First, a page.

Olympia Fields provides the perfect antidote to the PGA Tour’s bombers, so there’s no need to scale back on golf’s high-tech gear
We have enjoyed some incredible golf lately. The past weekend’s BMW Championship duel between eventual winner Jon Rahm and Dustin Johnson demonstrated the exact blueprint for slowing down today’s power game (“Jon Rahm grabs BMW title with style,” Aug. 31).
I’m not totally convinced that a scale-back in distance is even needed, considering a lot of fans like to see the guys pound the ball a long way, and scoring is not down from the 1950s in a dramatic way. You still have to make the putts and have a short game, and be a well-rounded player. It’s not just about hitting the ball far; never has been.
But there has been a lot of momentum building in recent years, led by the esteemed Jack Nicklaus, of scaling back the golf ball.
Just in recent weeks, an article posted in Morning Read discussed how difficult such a decision would be to implement, because the needs of the pros and amateurs and golf manufacturers are not the same (“There’s no turning back on driving distance,” Aug. 20).
Right, but also completely unnecessary.
The BMW was a normal-sized PGA Tour event concerning the length of the course. But what was the winning score?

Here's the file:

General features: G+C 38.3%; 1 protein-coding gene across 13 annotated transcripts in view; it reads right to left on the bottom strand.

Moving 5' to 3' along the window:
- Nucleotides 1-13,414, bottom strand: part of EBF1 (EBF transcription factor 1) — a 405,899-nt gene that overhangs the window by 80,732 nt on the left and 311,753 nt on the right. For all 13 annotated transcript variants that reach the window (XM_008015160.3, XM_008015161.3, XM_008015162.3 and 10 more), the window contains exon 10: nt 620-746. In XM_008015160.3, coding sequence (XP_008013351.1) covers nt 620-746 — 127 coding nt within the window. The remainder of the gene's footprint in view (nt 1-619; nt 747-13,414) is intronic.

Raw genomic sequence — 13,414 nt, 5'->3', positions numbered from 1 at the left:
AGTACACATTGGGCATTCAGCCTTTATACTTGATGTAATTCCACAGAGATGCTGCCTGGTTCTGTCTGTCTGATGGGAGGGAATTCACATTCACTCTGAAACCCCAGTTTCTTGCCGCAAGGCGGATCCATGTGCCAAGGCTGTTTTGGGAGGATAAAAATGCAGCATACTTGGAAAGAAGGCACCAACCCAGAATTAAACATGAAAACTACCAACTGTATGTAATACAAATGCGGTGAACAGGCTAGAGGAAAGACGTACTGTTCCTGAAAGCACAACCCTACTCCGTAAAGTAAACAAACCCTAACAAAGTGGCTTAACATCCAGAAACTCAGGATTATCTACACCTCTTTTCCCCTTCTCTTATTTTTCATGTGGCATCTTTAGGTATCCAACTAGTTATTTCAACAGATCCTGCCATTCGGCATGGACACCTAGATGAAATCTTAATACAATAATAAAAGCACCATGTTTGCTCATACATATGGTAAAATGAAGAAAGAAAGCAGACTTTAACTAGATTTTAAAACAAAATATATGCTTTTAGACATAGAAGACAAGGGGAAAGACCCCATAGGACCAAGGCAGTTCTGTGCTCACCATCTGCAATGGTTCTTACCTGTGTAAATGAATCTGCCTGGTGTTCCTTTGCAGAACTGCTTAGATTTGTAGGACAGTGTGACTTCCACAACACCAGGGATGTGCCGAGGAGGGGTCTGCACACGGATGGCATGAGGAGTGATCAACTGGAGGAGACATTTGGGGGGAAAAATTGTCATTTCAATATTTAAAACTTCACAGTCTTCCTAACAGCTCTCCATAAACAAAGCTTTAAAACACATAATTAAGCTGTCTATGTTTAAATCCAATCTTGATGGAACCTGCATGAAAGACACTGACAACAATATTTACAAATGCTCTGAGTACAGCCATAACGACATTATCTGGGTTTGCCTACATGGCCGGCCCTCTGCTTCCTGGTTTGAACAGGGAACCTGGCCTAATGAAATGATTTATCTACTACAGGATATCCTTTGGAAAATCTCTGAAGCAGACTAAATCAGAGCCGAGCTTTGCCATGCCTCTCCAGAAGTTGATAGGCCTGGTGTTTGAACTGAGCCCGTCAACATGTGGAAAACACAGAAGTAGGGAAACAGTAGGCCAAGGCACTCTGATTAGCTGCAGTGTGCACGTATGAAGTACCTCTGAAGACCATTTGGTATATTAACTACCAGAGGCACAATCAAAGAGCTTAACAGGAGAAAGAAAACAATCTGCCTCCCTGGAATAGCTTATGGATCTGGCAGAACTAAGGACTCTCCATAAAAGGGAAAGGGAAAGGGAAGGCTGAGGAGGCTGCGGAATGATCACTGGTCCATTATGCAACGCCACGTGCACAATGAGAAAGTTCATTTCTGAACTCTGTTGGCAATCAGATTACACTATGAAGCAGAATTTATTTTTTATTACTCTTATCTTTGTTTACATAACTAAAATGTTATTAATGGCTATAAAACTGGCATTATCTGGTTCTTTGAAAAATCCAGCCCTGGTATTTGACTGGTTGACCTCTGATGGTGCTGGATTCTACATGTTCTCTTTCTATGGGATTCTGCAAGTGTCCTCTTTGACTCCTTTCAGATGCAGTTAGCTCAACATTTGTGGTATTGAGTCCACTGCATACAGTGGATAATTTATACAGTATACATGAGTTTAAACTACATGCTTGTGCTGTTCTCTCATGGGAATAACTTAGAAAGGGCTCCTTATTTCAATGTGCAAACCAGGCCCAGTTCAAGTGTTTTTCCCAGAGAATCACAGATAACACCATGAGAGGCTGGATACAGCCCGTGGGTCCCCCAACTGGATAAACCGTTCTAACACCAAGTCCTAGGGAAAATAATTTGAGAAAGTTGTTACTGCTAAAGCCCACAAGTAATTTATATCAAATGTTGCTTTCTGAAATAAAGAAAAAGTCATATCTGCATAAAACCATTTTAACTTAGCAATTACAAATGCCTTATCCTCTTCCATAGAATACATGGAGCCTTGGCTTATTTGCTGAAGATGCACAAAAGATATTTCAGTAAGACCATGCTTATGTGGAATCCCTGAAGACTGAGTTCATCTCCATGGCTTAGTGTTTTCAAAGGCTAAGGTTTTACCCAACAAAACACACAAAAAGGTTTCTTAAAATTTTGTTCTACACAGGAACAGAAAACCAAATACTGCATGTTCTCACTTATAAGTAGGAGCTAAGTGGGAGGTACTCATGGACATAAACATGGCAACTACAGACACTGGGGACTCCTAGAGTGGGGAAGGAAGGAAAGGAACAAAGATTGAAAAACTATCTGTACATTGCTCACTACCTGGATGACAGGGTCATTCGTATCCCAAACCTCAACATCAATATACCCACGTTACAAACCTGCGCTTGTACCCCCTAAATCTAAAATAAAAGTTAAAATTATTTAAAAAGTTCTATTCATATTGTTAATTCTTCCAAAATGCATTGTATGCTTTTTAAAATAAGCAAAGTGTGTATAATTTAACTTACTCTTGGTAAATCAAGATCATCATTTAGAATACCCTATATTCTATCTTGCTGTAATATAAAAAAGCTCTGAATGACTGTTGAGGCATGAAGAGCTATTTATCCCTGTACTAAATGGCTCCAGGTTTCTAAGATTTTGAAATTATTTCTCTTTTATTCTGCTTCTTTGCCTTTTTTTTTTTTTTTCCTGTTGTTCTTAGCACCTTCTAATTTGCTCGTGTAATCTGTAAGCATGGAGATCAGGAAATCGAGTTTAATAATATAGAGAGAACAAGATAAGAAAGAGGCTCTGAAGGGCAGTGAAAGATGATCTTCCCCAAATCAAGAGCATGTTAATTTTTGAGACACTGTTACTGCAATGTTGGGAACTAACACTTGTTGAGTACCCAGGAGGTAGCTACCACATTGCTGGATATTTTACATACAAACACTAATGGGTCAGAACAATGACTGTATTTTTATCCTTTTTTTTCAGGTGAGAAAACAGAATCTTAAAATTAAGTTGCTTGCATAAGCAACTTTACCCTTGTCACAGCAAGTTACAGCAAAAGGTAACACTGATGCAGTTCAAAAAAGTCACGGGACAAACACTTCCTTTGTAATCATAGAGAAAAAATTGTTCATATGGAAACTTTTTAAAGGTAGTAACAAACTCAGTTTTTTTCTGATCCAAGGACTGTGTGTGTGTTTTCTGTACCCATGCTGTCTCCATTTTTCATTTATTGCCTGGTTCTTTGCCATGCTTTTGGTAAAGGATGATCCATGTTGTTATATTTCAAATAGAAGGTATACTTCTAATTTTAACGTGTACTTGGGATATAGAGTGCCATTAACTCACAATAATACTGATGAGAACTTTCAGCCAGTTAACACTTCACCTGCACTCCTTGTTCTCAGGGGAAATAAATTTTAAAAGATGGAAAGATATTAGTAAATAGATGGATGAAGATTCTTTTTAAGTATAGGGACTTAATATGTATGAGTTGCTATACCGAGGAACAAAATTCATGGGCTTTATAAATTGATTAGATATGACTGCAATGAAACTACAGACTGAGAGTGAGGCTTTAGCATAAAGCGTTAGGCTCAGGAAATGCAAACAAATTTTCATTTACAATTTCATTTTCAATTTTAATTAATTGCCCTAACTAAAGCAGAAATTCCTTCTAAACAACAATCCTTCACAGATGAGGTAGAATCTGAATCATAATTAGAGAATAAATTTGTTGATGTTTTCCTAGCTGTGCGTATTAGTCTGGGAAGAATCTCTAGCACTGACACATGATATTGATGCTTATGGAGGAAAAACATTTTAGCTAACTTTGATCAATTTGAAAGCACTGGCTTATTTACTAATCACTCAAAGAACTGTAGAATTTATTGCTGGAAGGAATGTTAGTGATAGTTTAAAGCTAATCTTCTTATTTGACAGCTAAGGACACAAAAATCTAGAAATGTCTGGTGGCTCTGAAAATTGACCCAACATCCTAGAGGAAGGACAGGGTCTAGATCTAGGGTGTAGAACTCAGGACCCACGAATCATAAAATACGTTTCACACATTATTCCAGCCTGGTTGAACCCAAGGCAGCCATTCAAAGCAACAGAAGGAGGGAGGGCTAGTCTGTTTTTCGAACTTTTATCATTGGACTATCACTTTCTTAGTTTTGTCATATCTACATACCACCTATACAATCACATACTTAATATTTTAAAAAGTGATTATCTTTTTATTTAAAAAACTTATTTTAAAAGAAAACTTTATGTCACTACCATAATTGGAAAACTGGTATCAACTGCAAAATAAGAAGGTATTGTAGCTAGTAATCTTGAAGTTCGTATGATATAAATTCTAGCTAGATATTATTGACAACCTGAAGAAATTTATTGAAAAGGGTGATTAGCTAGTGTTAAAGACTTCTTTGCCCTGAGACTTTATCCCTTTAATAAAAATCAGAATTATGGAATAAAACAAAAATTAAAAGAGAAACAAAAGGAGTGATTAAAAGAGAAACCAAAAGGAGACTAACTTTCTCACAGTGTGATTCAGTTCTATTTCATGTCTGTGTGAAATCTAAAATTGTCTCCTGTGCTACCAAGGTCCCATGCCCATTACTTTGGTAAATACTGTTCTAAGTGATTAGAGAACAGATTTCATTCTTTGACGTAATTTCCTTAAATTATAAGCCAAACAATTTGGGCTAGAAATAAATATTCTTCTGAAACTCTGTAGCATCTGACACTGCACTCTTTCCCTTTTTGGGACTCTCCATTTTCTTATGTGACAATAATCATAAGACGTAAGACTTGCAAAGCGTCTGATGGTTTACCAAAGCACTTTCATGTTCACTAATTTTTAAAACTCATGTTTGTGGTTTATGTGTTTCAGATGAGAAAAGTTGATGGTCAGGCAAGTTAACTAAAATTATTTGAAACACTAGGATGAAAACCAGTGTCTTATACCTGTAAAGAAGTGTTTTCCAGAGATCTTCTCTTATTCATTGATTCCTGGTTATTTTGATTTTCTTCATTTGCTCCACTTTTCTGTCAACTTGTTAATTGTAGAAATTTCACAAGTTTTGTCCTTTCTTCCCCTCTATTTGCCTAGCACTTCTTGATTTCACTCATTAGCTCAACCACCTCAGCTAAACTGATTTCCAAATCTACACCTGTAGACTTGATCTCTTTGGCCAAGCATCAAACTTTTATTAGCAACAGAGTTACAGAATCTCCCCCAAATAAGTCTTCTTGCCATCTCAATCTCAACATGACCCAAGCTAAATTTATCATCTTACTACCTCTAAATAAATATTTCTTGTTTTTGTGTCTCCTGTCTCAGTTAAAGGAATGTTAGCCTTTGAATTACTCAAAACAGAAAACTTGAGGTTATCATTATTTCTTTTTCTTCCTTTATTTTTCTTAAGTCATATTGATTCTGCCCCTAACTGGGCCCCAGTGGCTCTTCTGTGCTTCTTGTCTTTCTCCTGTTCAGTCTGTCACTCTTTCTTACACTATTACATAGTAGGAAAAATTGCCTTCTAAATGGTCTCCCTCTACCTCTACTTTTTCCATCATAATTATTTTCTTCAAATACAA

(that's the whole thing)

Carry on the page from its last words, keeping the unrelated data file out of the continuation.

Johnson and Rahm are ranked Nos. 1 and 2, respectively, in the world, and the best that they could do was 4 under par. Johnson is on fire right now, having come off a 30-under performance and 11-stroke victory one week earlier at the Northern Trust (“Dustin Johnson shows PGA Tour shows really No. 1,” Aug. 24).
Pinched fairways, thick rough and fast greens are all that it took to slow him down.
Did anyone make them play with a balata ball? Did anyone give them a persimmon driver? Did they stretch the course to 8,500 yards?
No. There was no need, as the Olympia Fields setup aptly demonstrated.
So, can we put this silly idea of scaling back the march of technology to bed, once and for all?
Little Rock, Ark.
Should Alex Miceli be found, please send him home
Once again, Alex Miceli has lost his way (“LPGA stymies Sophia Popov with arcane rule,” Aug. 31).
LPGA commissioner Mike Whan did exactly what a competent leader does: follow the rules in place and not make a decision that would make it exclusionary to the previous people who had been dealt the same cards.
To make this change now would appear to many that his ruling was discretionary and done on a whim.
Though Miceli started Morning Read, his present direction is truly wayward, in my opinion. If the LPGA decides to change the rule in the off-season, then so be it.
The Villages, Fla.
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